The Texas Attorney General has sued four battleground states directly in the Supreme Court to try and overturn Donald Trump’s election defeat.
Now Mr Paxton alleges that the Covid-related changes to election procedures in the states violated federal law and he wants the US Supreme Court to block those states in the electoral college.
It is the latest legal effort by supporters of the outgoing president to try and help him cling to power.
But lawyers and backers of the president have suffered a long string of defeats in courtrooms across the country in their attempts to prop up Mr Trump.
The outgoing president has refused to concede defeat to Mr Biden and has made wild claims of voter fraud during the election.
But he has been unable to provide any proof to back up those claims and election officials have certified the results in all the battleground states.
In his lawsuit filed to the Supreme Court on Tuesday, Mr Paxton claimed that the four states broke the law by changing their election policies and allowed voter fraud to take place.
He also asked the country’s highest court to push back the 14 December deadline for states to appoint their presidential electors.
“That deadline, however, should not cement a potentially illegitimate election result in the middle of this storm,” wrote lawyers for Texas.
Georgia’s Republican Secretary of State Brad Raffensperger was quick to reject the claim.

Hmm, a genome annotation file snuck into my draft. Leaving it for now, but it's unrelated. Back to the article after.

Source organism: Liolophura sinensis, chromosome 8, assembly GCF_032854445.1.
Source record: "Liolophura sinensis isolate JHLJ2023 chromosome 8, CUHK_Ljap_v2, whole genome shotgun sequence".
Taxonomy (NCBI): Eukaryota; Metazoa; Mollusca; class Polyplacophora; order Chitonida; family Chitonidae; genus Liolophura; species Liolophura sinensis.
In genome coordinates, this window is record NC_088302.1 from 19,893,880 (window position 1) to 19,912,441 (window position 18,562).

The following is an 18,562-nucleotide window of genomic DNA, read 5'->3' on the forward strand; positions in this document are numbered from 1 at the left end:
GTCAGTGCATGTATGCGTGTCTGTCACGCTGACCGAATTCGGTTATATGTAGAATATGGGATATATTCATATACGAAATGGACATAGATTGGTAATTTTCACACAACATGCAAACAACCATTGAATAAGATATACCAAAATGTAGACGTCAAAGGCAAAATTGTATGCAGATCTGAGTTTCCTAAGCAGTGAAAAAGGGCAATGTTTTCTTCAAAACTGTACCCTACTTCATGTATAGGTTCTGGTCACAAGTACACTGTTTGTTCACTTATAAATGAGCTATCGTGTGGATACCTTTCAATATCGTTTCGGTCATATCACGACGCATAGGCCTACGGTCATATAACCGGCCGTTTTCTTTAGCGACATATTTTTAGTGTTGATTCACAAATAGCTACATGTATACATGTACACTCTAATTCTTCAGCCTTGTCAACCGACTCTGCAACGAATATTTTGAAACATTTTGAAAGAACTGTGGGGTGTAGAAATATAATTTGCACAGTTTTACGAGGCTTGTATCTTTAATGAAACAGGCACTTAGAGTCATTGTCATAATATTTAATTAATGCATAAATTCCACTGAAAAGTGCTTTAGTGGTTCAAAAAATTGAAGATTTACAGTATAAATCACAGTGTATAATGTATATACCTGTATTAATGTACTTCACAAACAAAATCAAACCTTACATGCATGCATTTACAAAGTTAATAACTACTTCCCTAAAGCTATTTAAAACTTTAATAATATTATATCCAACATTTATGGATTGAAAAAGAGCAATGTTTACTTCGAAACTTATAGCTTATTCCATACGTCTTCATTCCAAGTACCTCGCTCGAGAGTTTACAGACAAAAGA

"The allegations in the lawsuit are false and irresponsible," said Georgia's deputy secretary of state, Jordan Fuchs.
"Texas alleges that there are 80,000 forged signatures on absentee ballots in Georgia, but they don’t bring forward a single person who this happened to. That’s because it didn’t happen.”
Michigan Attorney General Dana Nessel dismissed Paxton's suit as "a publicity stunt.”
"Mr. Paxton’s actions are beneath the dignity of the office of Attorney General and the people of the great state of Texas," she said.
Last month is was reported that the FBI was investigating allegations that Mr Paxton broke the law in using his office to benefit a rich donor.
Former members of his staff told investigators that the politician committed bribery, abuse of office and other crimes to help Austin real estate developer Nate Paul, according to the Associated Press.
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